The Press and Journal (Inverness, Highlands, and Islands)
Small ruminant sector targeted by PLF project
Research: TechCare scheme secures EU funding Professor Davy McCracken of SRUC offers an insight into work at the rural college’s hill and mountain research centre
The UK and Scotland may have officially left the European Union, but my team at Kirkton and Auchtertyre remains heavily involved in projects focused on improving European livestock system sustainability.
And I am pleased to say we have been successful in winning funding for another project which starts in September.
TechCare is a fouryear European Union funded project which aims to develop business models using innovative technologies to improve welfare management for all EU small ruminant systems.
Precision livestock farming (PLF) technologies have been widely adopted in the management of high-value animals such as dairy cattle.
And many commercial companies have already developed PLF applications for industrialised farming, such as those associated with pig and poultry production.
However, the development of PLF technologies for livestock species deemed to have lower individual economic value – such as sheep and goats within grazing systems – has been slow.
This is despite the significant advantages that could be achieved by applying these technologies to improve both management and welfare.
The project is led by Claire Morgan-Davies in our hill and mountain research centre and involves 18 other partners drawn from across Europe and Israel.
In addition to my team co-ordinating and inputting to the research across the consortium, there will also be two PhD students funded here in Scotland.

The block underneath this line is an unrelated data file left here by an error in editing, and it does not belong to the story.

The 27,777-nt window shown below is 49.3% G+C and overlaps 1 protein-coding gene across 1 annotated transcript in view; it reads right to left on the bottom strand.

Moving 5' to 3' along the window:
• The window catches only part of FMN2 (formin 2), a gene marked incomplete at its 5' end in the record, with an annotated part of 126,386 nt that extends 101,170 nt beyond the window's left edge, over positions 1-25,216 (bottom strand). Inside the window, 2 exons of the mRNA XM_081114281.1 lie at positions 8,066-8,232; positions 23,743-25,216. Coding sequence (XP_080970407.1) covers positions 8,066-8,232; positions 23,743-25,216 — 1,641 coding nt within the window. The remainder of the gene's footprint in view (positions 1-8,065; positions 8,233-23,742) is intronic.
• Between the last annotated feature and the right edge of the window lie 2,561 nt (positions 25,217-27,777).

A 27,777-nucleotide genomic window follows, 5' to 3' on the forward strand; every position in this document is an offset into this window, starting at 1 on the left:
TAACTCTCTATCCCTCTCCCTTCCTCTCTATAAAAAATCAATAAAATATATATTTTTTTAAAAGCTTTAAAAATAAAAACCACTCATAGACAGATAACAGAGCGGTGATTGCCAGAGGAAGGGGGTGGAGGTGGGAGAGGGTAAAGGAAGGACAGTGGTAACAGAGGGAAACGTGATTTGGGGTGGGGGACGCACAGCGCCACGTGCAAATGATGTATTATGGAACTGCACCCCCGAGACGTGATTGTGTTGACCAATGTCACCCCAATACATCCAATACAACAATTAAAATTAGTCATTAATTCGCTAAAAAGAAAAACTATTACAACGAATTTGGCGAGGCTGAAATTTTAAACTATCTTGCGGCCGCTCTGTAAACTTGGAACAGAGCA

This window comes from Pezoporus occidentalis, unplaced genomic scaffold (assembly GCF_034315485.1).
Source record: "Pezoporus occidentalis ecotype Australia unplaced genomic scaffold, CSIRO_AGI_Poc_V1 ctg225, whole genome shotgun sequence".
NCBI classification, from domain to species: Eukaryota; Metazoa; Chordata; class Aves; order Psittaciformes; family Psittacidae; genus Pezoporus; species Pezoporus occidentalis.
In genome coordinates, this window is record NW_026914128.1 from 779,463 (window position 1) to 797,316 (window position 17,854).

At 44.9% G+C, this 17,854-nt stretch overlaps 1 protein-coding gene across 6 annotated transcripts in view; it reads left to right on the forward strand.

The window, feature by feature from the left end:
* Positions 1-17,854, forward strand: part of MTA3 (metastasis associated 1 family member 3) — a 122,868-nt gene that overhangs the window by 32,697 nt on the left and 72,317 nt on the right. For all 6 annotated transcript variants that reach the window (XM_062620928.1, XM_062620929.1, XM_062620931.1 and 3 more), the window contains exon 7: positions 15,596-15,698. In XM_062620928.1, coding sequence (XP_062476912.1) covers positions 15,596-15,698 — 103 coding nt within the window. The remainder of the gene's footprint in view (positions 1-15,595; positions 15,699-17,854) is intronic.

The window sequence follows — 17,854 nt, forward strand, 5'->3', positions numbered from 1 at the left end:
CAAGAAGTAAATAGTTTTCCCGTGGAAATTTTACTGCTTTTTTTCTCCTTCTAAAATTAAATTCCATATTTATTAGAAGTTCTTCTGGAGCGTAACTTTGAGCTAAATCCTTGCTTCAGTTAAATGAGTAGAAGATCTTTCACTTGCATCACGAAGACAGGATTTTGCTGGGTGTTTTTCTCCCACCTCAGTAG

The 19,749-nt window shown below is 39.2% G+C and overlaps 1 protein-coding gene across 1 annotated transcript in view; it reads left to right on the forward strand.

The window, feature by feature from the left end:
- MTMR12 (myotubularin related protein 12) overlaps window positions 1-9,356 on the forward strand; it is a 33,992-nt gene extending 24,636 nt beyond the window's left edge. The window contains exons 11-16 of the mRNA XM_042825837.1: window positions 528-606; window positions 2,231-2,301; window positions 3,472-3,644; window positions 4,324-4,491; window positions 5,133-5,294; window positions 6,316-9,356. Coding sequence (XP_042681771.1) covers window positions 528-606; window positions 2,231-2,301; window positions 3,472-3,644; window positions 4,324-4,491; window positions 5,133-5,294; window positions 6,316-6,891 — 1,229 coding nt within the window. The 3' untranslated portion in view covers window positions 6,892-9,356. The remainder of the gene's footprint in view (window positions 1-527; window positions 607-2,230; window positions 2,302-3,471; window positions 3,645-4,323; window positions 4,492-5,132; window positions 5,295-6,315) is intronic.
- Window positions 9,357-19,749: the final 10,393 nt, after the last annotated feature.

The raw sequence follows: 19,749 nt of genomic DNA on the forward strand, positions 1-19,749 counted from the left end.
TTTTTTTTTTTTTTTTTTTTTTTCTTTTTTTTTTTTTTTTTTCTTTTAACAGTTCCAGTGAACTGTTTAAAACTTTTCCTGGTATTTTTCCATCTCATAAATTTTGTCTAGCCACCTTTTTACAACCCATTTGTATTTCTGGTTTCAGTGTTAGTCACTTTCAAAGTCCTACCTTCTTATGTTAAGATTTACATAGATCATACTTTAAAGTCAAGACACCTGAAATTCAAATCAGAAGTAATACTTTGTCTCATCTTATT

The first will focus on behavioural and other welfare indicators to assess and validate the usefulness of different PLF approaches for managing animal welfare.
The successful student will work with SRUC’s animal behaviour and welfare team at the Bush Estate outside Edinburgh and the Moredun Research Institute.
They will be registered at University of Edinburgh, Royal (Dick) School of Veterinary Studies, where they will also be part of the Jeanne Marchig International Centre for Animal Welfare Education.
The second will help identify and test PLF technologies that could be used for monitoring and improving performance, health and welfare in different sheep grazing systems.
A selection of these technologies will be tested in-situ on farms in Scotland – including Kirkton and Auchtertyre – to evaluate, in a flock environment, their potential and suitability for addressing different management and welfare aspects.
The successful student for this second PhD will work directly with Claire and my team at Crianlarich and colleagues at the Moredun Research Institute. They will be registered at the University of Glasgow’s College of Medical, Veterinary and Life Sciences.